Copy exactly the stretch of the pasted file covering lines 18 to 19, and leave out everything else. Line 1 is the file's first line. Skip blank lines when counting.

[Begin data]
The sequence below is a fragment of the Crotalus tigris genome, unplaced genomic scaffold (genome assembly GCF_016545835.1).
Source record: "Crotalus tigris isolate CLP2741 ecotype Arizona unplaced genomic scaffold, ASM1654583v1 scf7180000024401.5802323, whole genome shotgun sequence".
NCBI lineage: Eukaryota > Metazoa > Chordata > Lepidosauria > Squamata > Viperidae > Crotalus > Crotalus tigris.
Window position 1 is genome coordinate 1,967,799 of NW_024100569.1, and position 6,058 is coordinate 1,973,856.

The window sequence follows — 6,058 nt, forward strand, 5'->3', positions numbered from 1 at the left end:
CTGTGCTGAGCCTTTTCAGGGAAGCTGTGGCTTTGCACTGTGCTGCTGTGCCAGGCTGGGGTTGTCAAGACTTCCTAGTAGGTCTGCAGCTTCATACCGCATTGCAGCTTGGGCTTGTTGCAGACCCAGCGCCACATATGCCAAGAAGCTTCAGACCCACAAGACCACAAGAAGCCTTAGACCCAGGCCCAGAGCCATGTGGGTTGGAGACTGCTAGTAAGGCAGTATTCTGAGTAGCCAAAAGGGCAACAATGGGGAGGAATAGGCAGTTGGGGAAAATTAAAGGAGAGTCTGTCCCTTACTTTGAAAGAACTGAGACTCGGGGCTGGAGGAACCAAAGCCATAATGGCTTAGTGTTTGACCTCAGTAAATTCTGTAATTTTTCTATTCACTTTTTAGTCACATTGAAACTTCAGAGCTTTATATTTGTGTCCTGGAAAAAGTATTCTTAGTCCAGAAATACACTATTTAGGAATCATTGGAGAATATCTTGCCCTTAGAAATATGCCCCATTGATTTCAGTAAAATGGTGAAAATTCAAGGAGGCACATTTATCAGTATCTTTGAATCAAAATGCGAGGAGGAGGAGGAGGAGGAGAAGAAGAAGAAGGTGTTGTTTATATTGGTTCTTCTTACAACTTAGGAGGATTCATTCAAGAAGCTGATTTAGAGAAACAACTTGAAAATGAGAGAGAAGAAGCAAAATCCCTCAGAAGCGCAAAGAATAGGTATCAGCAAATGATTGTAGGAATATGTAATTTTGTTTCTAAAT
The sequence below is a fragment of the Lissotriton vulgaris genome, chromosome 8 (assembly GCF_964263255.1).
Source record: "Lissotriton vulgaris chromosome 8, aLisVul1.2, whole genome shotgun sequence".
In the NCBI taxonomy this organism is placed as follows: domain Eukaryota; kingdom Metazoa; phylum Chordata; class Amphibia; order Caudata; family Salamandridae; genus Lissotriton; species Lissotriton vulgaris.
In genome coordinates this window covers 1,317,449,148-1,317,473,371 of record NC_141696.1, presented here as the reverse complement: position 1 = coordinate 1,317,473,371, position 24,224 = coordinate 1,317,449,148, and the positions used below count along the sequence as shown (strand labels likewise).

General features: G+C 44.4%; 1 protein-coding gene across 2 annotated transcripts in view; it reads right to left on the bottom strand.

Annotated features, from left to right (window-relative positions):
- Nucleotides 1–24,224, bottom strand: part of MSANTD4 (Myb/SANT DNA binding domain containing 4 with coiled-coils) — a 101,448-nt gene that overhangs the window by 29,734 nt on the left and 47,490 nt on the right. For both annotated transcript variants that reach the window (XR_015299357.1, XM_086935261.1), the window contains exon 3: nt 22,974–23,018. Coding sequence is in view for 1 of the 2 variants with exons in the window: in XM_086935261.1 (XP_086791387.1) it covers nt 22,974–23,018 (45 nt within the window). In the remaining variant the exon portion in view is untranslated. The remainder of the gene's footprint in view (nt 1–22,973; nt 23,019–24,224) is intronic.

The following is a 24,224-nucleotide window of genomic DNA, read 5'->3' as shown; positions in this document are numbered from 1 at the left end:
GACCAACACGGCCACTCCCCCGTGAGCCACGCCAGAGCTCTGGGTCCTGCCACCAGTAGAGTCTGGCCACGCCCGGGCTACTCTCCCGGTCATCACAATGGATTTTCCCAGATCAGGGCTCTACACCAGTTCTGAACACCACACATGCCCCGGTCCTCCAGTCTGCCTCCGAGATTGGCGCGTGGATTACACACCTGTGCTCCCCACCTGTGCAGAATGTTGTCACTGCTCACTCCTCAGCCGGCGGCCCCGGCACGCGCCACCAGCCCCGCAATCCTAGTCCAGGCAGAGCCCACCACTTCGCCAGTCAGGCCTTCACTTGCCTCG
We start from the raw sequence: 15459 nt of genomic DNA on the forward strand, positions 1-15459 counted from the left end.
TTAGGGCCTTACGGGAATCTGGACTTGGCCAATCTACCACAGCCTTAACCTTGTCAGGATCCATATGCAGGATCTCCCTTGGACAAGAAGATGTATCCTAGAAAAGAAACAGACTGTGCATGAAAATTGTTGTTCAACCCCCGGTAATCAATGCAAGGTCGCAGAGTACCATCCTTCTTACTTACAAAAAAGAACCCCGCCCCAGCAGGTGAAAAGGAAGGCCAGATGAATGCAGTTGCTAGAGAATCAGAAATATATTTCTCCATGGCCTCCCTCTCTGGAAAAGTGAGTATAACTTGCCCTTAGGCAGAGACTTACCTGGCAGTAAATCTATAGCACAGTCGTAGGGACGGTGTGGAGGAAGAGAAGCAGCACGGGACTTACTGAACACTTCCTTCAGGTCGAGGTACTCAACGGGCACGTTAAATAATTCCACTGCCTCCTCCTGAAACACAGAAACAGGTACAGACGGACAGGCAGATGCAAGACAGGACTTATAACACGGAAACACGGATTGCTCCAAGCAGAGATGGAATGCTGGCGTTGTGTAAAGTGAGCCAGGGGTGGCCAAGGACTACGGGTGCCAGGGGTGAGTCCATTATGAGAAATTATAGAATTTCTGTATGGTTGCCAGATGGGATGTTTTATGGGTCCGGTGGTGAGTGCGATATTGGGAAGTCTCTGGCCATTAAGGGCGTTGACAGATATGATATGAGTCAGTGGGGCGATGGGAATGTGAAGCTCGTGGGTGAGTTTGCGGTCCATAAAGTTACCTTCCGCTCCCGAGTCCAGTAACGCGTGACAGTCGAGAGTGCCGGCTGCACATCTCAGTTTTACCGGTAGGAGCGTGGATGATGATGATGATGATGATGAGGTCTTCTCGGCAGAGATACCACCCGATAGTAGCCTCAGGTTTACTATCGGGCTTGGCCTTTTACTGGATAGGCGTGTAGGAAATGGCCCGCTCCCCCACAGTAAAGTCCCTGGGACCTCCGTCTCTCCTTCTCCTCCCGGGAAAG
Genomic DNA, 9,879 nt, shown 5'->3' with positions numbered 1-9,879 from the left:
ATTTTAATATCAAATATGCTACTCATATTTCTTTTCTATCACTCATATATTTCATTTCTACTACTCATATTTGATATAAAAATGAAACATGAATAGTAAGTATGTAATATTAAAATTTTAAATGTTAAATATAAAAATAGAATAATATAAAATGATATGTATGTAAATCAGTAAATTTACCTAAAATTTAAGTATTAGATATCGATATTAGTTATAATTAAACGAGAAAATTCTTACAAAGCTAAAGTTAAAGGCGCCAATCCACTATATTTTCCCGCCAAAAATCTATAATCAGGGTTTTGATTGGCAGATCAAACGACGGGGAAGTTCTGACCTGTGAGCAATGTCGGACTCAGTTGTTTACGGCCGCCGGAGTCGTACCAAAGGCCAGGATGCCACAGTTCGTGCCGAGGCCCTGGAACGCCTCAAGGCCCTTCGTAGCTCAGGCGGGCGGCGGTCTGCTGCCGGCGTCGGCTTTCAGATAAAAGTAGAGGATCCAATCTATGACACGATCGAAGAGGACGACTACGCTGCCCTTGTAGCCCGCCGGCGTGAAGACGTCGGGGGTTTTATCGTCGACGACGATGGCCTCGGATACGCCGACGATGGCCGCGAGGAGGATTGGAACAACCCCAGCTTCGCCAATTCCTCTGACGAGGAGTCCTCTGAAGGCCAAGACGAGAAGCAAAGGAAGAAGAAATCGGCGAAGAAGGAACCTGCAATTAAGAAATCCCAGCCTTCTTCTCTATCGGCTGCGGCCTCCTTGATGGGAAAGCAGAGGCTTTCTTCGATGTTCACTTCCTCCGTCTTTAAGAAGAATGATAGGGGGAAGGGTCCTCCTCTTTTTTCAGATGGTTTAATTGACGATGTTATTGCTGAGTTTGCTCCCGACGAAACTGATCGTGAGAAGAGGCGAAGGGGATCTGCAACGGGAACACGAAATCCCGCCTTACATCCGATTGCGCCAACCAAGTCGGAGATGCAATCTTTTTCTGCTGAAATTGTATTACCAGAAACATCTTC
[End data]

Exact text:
Genomic DNA, 9,879 nt, shown 5'->3' with positions numbered 1-9,879 from the left:
ATTTTAATATCAAATATGCTACTCATATTTCTTTTCTATCACTCATATATTTCATTTCTACTACTCATATTTGATATAAAAATGAAACATGAATAGTAAGTATGTAATATTAAAATTTTAAATGTTAAATATAAAAATAGAATAATATAAAATGATATGTATGTAAATCAGTAAATTTACCTAAAATTTAAGTATTAGATATCGATATTAGTTATAATTAAACGAGAAAATTCTTACAAAGCTAAAGTTAAAGGCGCCAATCCACTATATTTTCCCGCCAAAAATCTATAATCAGGGTTTTGATTGGCAGATCAAACGACGGGGAAGTTCTGACCTGTGAGCAATGTCGGACTCAGTTGTTTACGGCCGCCGGAGTCGTACCAAAGGCCAGGATGCCACAGTTCGTGCCGAGGCCCTGGAACGCCTCAAGGCCCTTCGTAGCTCAGGCGGGCGGCGGTCTGCTGCCGGCGTCGGCTTTCAGATAAAAGTAGAGGATCCAATCTATGACACGATCGAAGAGGACGACTACGCTGCCCTTGTAGCCCGCCGGCGTGAAGACGTCGGGGGTTTTATCGTCGACGACGATGGCCTCGGATACGCCGACGATGGCCGCGAGGAGGATTGGAACAACCCCAGCTTCGCCAATTCCTCTGACGAGGAGTCCTCTGAAGGCCAAGACGAGAAGCAAAGGAAGAAGAAATCGGCGAAGAAGGAACCTGCAATTAAGAAATCCCAGCCTTCTTCTCTATCGGCTGCGGCCTCCTTGATGGGAAAGCAGAGGCTTTCTTCGATGTTCACTTCCTCCGTCTTTAAGAAGAATGATAGGGGGAAGGGTCCTCCTCTTTTTTCAGATGGTTTAATTGACGATGTTATTGCTGAGTTTGCTCCCGACGAAACTGATCGTGAGAAGAGGCGAAGGGGATCTGCAACGGGAACACGAAATCCCGCCTTACATCCGATTGCGCCAACCAAGTCGGAGATGCAATCTTTTTCTGCTGAAATTGTATTACCAGAAACATCTTC